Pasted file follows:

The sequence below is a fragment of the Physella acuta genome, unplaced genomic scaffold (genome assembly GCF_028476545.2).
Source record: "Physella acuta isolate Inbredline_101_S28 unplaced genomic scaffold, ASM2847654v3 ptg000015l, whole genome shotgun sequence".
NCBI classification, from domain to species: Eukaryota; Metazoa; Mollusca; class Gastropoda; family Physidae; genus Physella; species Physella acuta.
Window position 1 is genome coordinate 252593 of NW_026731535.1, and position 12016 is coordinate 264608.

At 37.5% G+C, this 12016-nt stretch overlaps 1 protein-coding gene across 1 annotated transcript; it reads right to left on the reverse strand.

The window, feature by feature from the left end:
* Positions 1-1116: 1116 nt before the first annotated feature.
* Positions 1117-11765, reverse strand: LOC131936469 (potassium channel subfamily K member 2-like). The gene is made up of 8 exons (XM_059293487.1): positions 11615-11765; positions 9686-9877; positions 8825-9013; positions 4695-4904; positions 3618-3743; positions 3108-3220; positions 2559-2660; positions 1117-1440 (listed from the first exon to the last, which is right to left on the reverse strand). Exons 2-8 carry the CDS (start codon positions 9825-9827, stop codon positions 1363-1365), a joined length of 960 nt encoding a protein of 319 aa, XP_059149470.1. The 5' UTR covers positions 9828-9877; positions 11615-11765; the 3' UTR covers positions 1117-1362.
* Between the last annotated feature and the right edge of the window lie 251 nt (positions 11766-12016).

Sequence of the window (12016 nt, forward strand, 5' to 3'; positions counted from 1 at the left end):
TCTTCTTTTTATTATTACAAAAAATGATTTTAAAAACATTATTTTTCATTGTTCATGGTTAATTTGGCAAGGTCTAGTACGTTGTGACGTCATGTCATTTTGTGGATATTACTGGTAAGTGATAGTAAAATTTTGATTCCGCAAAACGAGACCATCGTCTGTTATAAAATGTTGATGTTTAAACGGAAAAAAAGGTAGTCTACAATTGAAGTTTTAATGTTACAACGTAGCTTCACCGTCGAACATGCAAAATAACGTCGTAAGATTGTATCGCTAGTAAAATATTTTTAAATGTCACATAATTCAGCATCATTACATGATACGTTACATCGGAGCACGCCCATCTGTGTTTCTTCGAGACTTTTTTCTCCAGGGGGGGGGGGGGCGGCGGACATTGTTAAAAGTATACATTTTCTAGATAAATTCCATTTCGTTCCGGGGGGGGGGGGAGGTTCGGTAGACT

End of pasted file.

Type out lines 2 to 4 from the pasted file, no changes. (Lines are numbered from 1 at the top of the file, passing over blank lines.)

Source record: "Physella acuta isolate Inbredline_101_S28 unplaced genomic scaffold, ASM2847654v3 ptg000015l, whole genome shotgun sequence".
NCBI classification, from domain to species: Eukaryota; Metazoa; Mollusca; class Gastropoda; family Physidae; genus Physella; species Physella acuta.
Window position 1 is genome coordinate 252593 of NW_026731535.1, and position 12016 is coordinate 264608.